Modeling tools for gear design and failure prevention

Berly McCoy, Contributing Editor | TLT Feature December 2021

Techniques to prevent, predict and understand gear failure have improved in part due to advances in computing power and simpler approaches.

Photo courtesy of Stephen Berkebile.

Gear interfaces are a complex area of tribology and require a number of considerations when designing and monitoring. 
End-users can choose from a range of tools, from numerical to computational, that aim to reduce gear failures.
Gear lubrication and gear dynamic modeling are currently separated. Integrating these approaches in the future could lead to a more systematic design for better gear performance.

Evidence for the production of toothed wheels, better known as gears, can be traced back as early as the 3rd Century BCE.1 Over time, through both mathematical modeling and trial and error, the complexity and sophistication of gear systems increased, leading to innovations in complex machinery, astronomy and computing. Today, gears are used in numerous applications, from the small planetary gearboxes in hand drills to the meter- wide gears in windmills to vehicle transmissions and, more recently, engine gearboxes.

Contacting gear teeth represent one of the most complicated areas of tribology. As a result, there are many ways gears can fail. Methods to prevent, predict and understand gear failure have improved in part due to advances in computing power, but simpler, more accessible approaches also are available. Identifying the best tools to assess performance problems in gears requires an understanding of the functional requirements of a given application as well as the ways in which gears can fail.

Why do gears fail?
From a tribology standpoint, gears have a number of major modes of failure that can result from lubrication inadequacy, flash temperatures and contact stresses. Understanding the factors that contribute to each kind of failure provides end-users with a path toward predicting and avoiding these failures.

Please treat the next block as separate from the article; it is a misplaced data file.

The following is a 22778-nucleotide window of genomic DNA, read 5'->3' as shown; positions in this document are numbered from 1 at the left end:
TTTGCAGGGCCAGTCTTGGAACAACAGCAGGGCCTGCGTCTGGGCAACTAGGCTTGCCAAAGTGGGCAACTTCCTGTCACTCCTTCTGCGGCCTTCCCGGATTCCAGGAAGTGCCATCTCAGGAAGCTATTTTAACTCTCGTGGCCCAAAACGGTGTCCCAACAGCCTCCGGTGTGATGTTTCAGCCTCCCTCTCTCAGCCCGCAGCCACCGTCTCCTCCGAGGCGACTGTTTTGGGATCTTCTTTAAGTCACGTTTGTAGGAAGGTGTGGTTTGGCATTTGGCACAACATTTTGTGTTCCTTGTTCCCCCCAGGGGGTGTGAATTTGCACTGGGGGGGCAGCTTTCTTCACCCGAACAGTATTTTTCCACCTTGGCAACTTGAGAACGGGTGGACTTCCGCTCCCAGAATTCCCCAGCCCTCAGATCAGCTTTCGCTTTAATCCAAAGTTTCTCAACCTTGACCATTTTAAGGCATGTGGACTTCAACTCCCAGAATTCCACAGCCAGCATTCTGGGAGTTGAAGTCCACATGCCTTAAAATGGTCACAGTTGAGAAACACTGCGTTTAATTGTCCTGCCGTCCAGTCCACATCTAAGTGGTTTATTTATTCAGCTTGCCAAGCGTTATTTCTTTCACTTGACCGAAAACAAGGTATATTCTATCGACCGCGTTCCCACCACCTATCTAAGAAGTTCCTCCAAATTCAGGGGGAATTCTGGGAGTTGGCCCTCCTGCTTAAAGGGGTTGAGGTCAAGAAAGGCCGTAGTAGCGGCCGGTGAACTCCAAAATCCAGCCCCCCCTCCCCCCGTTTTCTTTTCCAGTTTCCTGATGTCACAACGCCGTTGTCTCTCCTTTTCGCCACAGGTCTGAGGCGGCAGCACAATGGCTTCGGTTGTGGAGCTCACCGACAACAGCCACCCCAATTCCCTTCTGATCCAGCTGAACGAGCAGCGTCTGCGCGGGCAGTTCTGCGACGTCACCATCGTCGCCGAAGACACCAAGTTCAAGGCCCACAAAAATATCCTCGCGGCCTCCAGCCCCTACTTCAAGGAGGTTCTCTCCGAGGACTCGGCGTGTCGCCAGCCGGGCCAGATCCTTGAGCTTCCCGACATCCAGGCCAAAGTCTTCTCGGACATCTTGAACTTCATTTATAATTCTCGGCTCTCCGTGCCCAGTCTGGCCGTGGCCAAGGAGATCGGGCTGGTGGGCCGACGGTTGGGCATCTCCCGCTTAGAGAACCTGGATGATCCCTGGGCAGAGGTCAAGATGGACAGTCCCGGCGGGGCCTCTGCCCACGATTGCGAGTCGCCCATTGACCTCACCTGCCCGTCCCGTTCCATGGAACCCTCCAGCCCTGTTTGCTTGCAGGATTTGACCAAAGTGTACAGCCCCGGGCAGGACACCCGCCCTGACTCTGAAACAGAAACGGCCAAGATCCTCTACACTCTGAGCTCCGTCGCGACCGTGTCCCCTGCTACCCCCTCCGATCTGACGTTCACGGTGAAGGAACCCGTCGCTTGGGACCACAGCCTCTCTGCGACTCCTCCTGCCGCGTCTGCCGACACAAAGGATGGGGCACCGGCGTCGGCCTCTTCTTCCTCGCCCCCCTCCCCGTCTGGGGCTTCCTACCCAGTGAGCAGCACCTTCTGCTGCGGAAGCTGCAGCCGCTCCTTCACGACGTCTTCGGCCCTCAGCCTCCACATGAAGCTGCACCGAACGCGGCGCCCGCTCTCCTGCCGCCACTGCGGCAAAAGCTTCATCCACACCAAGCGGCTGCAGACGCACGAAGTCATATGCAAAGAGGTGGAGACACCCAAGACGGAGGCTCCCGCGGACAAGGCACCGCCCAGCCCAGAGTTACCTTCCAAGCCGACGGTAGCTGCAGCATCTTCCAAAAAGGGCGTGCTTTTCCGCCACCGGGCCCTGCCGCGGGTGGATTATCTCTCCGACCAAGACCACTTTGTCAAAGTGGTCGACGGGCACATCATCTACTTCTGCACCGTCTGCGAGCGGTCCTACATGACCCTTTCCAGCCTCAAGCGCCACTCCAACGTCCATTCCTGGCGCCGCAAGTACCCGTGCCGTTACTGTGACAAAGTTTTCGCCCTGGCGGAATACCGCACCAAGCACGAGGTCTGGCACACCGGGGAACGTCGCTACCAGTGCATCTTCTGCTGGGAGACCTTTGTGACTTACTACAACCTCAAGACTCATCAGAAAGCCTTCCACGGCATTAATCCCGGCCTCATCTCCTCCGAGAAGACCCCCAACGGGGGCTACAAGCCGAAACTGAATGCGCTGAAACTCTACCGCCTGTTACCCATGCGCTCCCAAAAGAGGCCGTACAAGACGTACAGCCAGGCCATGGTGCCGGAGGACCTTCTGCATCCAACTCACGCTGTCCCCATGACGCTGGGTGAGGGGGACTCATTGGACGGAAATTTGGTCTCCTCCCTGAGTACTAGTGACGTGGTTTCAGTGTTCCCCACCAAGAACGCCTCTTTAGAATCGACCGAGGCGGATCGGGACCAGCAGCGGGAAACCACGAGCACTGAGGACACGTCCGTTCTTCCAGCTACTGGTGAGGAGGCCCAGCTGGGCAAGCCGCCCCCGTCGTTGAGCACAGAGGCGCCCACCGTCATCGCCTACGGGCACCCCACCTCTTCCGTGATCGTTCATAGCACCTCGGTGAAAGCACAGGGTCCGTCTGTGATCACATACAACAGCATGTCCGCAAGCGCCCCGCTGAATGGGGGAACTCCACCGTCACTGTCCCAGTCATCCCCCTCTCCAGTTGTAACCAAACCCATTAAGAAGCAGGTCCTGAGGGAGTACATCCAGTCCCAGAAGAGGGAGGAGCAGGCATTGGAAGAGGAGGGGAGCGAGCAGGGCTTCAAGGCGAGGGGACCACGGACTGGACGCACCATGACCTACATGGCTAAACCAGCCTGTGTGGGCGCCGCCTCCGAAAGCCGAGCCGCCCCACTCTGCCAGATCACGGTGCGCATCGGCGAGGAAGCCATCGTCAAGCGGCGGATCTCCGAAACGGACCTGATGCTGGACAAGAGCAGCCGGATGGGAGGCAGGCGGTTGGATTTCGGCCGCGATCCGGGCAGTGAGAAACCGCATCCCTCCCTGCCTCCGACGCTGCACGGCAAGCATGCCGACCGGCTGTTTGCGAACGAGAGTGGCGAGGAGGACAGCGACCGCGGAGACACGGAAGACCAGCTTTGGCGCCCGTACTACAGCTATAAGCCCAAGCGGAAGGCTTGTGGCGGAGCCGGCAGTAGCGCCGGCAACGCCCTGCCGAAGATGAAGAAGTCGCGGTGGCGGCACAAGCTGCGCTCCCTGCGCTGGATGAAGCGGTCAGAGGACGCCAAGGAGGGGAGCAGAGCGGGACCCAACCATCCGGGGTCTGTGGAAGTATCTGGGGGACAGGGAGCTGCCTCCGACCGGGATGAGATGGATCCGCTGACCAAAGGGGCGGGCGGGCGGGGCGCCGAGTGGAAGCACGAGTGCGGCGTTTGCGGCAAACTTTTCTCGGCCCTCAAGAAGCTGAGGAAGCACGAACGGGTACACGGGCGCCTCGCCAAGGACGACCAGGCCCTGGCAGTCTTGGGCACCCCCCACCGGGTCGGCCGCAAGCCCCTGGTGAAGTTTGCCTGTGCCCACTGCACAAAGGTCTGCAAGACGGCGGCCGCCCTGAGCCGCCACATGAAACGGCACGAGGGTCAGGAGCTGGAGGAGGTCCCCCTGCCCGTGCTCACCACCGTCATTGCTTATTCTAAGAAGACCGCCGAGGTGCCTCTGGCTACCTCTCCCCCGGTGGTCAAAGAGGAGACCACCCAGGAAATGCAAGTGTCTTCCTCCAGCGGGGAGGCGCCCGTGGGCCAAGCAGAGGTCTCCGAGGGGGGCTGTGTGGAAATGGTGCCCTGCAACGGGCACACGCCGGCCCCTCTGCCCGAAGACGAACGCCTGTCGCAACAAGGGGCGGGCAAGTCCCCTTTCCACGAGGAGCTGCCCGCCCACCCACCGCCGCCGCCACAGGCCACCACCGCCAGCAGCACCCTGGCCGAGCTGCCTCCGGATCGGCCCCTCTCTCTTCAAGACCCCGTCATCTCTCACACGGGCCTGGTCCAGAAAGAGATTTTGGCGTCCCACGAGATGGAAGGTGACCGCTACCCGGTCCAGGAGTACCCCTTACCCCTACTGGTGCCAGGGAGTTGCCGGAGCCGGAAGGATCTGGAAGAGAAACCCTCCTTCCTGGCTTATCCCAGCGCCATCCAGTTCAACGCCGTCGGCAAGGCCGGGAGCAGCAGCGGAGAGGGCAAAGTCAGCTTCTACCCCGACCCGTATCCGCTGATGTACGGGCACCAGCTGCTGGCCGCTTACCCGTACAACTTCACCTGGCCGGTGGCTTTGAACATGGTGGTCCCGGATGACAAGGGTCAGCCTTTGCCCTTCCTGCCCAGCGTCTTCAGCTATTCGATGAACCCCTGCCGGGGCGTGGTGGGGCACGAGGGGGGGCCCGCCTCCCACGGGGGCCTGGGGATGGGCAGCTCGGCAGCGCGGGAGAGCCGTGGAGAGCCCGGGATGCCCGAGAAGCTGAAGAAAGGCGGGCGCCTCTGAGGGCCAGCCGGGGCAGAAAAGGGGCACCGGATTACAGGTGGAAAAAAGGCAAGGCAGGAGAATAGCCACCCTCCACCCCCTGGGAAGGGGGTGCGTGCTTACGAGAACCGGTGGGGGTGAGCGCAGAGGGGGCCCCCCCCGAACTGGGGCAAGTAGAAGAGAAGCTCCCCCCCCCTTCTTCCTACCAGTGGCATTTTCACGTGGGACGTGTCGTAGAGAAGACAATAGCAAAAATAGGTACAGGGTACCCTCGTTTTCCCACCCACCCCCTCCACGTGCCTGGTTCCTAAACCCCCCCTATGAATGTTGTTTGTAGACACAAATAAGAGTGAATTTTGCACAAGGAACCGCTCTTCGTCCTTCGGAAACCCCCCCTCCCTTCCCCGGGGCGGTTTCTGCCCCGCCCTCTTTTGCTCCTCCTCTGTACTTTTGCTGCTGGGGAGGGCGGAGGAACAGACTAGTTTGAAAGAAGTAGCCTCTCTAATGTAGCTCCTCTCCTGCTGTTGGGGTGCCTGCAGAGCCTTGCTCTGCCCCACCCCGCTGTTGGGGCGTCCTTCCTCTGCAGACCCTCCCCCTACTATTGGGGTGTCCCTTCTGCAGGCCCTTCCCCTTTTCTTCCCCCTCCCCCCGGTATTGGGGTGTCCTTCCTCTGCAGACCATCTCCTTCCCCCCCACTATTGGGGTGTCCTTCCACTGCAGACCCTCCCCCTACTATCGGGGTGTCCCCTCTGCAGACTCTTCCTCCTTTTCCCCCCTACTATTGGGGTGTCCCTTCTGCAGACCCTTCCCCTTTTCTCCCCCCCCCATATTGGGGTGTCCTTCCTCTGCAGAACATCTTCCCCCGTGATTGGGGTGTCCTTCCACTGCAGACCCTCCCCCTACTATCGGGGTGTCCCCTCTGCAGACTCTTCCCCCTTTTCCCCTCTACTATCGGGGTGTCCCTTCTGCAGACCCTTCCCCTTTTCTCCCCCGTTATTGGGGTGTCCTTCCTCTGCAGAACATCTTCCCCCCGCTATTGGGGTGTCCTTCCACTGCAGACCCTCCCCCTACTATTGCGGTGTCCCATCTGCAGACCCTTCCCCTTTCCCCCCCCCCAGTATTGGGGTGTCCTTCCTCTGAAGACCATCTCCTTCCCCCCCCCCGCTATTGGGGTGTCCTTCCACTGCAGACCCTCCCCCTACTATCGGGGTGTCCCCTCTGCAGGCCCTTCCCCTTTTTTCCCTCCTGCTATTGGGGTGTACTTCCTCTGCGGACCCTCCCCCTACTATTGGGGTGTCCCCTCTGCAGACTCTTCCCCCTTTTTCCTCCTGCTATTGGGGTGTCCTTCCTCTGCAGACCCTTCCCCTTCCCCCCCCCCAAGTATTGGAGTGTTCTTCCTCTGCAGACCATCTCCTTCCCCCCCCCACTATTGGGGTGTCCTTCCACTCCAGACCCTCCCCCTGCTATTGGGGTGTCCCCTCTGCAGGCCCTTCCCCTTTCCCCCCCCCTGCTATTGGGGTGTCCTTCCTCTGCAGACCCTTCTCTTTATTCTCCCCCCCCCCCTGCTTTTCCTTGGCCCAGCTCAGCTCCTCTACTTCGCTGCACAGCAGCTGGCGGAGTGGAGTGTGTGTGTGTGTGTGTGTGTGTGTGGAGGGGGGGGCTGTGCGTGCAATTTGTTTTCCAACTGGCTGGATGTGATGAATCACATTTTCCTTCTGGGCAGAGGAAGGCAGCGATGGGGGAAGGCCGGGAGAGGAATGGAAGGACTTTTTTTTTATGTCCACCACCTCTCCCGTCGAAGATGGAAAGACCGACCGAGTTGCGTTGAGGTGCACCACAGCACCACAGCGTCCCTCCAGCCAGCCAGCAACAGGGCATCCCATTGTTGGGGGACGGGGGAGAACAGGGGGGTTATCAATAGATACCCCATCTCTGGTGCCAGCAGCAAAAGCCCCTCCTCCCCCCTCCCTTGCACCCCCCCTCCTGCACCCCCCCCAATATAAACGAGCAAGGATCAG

Surface pitting
Even the smoothest materials have rough surfaces at the microscopic level, including gear teeth. If the lubricating film doesn’t maintain sufficient thickness between gear teeth, points of stress can concentrate at these protruding microscopic surface irregularities, called asperities, or on surface material defects, which may result in the formation of fatigue cracks along and just below the surface of the teeth. This cracking, which can propagate along the tooth surface, can cause the formation of micrometer-sized pits, a process called micropitting. The use of low-quality material or contaminated lubricant can increase the likelihood of micropitting, also sometimes referred to as gray staining or frosting because of the altered tooth surface appearance.

Areas of micropitting frequently accelerate wear, which leads to a loss of the tooth profile and stress concentrations at the edge of the wear areas. When a micropit grows large enough or several pits combine, a more severe pit known as a spall can form. This process is referred to as macropitting and can lead to a catastrophic gear failure, potentially causing disruptions in goods or services production as well as high repair costs. Another source of macropitting is inclusions in the gear-tooth material where stress can concentrate. The presence or absence of these inclusions are dictated by the metallurgy and processing of the gear material.

The portion of the tooth below the midpoint, called the dedendum, as well as the pitch line of the tooth, are at risk for micropitting. Two points that are particularly vulnerable are the start of the active profile and the lowest point of single tooth contact (LPSTC), but micropitting can occur anywhere on active flanks.